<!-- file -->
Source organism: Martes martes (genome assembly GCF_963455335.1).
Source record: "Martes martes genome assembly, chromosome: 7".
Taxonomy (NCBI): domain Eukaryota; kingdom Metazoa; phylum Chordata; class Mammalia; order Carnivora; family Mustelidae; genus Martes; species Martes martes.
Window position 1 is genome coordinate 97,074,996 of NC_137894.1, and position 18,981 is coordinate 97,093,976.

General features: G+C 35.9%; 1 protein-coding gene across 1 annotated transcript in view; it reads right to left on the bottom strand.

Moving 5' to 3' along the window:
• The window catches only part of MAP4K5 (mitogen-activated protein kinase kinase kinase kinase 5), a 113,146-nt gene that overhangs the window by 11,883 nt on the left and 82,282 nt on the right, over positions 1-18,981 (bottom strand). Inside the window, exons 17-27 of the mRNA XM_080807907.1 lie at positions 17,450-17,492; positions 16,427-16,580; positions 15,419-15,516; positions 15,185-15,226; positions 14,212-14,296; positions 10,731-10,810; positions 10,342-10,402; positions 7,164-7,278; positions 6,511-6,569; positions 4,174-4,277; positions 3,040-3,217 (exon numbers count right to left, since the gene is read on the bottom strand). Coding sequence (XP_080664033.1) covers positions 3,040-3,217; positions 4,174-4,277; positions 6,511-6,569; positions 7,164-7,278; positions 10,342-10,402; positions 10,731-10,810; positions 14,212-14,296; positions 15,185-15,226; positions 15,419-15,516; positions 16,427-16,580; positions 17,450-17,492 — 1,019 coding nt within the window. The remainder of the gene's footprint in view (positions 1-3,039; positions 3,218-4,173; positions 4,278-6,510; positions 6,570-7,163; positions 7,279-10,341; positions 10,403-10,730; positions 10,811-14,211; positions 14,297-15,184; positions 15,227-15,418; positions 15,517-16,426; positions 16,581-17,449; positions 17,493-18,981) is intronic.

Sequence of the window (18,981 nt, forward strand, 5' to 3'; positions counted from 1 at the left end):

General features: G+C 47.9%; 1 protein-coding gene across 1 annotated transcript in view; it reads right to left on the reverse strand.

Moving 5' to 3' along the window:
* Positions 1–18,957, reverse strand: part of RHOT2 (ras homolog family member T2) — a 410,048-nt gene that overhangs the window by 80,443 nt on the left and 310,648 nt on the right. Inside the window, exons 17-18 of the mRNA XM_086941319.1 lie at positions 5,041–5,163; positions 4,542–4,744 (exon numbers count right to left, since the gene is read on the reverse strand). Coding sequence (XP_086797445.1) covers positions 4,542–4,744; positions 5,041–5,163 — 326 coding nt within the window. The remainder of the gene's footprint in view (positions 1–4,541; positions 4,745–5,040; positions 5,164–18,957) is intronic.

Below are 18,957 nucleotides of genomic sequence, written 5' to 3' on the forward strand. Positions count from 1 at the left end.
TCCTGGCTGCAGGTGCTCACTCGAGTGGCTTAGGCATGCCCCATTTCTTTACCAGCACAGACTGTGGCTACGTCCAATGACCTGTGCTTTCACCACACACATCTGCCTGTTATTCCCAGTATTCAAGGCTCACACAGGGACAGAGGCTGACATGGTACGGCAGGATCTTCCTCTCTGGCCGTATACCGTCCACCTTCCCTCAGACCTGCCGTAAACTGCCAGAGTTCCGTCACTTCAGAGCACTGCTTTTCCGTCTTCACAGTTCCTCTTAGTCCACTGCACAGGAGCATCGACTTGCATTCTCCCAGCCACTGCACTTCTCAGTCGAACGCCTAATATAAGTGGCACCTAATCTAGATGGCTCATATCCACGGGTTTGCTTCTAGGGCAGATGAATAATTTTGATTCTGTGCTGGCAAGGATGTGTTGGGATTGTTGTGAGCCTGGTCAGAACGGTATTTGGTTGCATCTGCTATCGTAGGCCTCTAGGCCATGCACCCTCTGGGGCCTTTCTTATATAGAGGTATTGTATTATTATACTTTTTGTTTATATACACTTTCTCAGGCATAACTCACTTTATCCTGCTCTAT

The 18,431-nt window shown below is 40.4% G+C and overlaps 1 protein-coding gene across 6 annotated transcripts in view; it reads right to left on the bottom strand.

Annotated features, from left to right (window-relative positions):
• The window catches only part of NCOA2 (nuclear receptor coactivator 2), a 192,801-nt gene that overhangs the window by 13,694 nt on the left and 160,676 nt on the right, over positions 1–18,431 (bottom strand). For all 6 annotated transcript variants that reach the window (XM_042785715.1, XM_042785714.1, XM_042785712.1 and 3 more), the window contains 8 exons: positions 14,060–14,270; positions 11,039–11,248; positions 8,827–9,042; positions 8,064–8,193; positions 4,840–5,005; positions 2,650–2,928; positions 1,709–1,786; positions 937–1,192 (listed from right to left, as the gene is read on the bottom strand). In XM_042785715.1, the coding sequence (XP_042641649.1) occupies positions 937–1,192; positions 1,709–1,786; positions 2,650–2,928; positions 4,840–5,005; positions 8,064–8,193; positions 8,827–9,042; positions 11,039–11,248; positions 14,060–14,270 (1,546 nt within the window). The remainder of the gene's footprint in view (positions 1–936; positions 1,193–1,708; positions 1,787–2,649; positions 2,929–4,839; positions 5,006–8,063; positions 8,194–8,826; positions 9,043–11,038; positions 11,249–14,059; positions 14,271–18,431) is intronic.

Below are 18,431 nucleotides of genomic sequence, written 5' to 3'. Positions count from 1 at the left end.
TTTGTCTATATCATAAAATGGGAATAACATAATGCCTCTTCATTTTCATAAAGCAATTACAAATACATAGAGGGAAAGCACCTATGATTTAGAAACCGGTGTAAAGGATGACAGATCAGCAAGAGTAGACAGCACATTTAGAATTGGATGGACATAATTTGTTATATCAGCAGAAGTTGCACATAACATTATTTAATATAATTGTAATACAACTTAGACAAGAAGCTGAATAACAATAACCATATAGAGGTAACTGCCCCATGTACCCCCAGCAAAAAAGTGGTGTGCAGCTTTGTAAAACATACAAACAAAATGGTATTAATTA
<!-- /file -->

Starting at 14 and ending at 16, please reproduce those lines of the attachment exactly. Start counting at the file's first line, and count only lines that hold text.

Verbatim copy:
The 18,431-nt window shown below is 40.4% G+C and overlaps 1 protein-coding gene across 6 annotated transcripts in view; it reads right to left on the bottom strand.

Annotated features, from left to right (window-relative positions):
• The window catches only part of NCOA2 (nuclear receptor coactivator 2), a 192,801-nt gene that overhangs the window by 13,694 nt on the left and 160,676 nt on the right, over positions 1–18,431 (bottom strand). For all 6 annotated transcript variants that reach the window (XM_042785715.1, XM_042785714.1, XM_042785712.1 and 3 more), the window contains 8 exons: positions 14,060–14,270; positions 11,039–11,248; positions 8,827–9,042; positions 8,064–8,193; positions 4,840–5,005; positions 2,650–2,928; positions 1,709–1,786; positions 937–1,192 (listed from right to left, as the gene is read on the bottom strand). In XM_042785715.1, the coding sequence (XP_042641649.1) occupies positions 937–1,192; positions 1,709–1,786; positions 2,650–2,928; positions 4,840–5,005; positions 8,064–8,193; positions 8,827–9,042; positions 11,039–11,248; positions 14,060–14,270 (1,546 nt within the window). The remainder of the gene's footprint in view (positions 1–936; positions 1,193–1,708; positions 1,787–2,649; positions 2,929–4,839; positions 5,006–8,063; positions 8,194–8,826; positions 9,043–11,038; positions 11,249–14,059; positions 14,271–18,431) is intronic.